Protagonist vs. Antagonist (and the rise of conflict)
Whether you’re writing in the first person or third person Point of View (POV), you will have to convey your character’s personality without boring the reader by telling them about the person. You have to show them who the character is with engaging dialogue, decisive actions and brief descriptions, all which allow the reader to paint a picture in their mind.
Your characters have to be larger than life. They have to exist and operate at 100% of their capabilities. In the real world, people are scared and hesitant, ambling through their lives, going from one point to another at half their potential. Fictional protagonists and antagonists have to be at full capability, or the reader will get bored. If they wanted real life, they could just pick up a newspaper.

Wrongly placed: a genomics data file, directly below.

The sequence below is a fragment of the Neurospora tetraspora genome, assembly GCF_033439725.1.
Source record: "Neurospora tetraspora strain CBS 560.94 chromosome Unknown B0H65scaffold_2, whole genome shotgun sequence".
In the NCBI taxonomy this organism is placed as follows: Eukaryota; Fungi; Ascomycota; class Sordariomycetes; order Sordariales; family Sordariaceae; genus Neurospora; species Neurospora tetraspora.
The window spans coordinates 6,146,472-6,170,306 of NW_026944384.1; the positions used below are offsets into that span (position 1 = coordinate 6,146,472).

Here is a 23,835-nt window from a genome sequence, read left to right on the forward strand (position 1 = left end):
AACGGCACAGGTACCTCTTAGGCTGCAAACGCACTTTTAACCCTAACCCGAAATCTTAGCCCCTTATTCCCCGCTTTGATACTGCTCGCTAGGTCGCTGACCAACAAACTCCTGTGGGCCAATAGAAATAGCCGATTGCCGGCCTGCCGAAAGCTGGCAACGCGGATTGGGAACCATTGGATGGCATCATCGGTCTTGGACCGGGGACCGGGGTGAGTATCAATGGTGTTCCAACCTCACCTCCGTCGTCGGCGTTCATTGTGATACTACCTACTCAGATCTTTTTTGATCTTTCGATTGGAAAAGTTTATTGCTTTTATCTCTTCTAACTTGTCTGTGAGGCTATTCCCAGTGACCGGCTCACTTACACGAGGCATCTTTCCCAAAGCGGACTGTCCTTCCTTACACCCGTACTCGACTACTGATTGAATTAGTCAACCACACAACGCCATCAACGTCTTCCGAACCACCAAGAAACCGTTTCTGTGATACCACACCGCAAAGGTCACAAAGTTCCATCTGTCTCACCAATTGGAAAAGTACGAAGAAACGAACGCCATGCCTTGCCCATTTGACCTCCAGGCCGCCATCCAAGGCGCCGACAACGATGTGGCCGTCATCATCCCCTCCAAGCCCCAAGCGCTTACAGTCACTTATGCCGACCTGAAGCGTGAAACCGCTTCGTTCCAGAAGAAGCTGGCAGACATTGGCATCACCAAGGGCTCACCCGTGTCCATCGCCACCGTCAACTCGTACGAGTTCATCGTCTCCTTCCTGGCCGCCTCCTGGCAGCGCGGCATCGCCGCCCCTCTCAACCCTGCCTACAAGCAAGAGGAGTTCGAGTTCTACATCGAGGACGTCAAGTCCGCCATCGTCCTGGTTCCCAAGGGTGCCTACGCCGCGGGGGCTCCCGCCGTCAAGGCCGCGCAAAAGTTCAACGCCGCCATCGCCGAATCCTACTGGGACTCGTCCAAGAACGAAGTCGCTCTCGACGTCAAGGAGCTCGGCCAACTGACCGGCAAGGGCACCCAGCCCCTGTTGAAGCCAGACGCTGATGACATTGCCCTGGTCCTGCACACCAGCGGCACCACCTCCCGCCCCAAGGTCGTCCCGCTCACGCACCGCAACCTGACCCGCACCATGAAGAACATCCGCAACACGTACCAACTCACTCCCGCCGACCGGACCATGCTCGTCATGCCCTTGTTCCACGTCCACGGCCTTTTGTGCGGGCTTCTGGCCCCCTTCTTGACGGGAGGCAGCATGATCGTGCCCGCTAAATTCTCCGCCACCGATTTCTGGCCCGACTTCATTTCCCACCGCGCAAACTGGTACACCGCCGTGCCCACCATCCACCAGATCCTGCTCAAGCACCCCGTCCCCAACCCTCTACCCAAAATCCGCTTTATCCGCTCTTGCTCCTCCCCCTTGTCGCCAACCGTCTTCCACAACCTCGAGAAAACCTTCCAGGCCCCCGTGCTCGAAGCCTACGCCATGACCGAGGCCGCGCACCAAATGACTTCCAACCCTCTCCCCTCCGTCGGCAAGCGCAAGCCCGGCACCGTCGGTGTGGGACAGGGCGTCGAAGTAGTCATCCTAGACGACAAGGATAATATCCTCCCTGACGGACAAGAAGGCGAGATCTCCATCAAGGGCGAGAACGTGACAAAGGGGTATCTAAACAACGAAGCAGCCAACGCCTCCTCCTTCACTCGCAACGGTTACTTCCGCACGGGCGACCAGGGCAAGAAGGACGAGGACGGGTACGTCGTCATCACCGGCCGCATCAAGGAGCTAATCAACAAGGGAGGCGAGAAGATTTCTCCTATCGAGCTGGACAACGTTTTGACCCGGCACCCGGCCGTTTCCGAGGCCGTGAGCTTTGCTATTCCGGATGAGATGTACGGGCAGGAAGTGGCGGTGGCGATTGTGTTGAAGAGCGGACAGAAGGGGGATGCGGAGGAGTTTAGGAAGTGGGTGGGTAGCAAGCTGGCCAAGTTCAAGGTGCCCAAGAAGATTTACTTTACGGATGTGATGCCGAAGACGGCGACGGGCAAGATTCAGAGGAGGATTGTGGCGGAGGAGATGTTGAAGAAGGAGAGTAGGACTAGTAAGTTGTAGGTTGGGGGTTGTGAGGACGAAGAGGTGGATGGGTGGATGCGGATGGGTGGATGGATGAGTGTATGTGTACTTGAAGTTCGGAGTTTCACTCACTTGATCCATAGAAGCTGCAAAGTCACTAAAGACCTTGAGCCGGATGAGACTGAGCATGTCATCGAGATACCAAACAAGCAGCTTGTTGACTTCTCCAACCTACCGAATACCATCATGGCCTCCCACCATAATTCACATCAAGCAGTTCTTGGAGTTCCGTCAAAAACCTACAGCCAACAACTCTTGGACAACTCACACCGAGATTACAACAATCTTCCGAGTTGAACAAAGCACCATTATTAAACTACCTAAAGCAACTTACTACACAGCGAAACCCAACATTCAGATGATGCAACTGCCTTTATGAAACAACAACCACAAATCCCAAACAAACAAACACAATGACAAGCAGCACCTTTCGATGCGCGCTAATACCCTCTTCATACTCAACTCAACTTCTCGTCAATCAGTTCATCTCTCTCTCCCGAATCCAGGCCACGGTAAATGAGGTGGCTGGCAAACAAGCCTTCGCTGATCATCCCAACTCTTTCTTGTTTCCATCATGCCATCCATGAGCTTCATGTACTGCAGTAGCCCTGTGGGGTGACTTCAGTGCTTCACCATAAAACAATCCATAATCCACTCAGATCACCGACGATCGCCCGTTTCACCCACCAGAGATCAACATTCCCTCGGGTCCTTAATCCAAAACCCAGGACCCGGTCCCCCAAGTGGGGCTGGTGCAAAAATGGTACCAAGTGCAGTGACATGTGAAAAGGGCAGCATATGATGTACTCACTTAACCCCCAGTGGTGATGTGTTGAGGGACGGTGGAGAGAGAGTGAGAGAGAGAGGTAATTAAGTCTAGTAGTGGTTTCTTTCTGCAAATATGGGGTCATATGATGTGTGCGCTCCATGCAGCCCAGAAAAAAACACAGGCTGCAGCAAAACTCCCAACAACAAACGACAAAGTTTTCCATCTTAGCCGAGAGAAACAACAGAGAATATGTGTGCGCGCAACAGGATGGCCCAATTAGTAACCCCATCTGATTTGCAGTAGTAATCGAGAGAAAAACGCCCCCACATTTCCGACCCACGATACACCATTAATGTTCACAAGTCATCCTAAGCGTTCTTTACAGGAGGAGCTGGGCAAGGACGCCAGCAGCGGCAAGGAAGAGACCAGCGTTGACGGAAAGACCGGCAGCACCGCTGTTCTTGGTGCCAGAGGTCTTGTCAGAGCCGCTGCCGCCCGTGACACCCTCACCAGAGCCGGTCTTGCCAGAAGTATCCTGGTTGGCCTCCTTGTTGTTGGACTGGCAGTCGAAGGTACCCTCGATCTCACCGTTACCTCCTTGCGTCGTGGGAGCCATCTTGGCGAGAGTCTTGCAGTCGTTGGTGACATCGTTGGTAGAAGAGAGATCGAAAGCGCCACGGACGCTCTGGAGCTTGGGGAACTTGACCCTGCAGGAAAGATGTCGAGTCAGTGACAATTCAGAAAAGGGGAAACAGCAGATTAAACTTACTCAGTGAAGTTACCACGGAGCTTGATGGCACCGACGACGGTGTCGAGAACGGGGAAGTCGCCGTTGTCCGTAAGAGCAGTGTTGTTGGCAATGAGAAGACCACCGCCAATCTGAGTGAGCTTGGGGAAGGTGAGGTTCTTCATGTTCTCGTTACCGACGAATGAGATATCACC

The most important lesson to remember is that the interaction between the protagonist and antagonist has to be based on conflict.
Even if you find the bad guy generally repulsive, you need to be able to put yourself so thoroughly into his shoes while you’re writing him that, just for those moments, you almost believe his slant yourself — K.M. Weiland, a quote from Maybe Your Bad Guy Is RIGHT!
Batman vs. the villains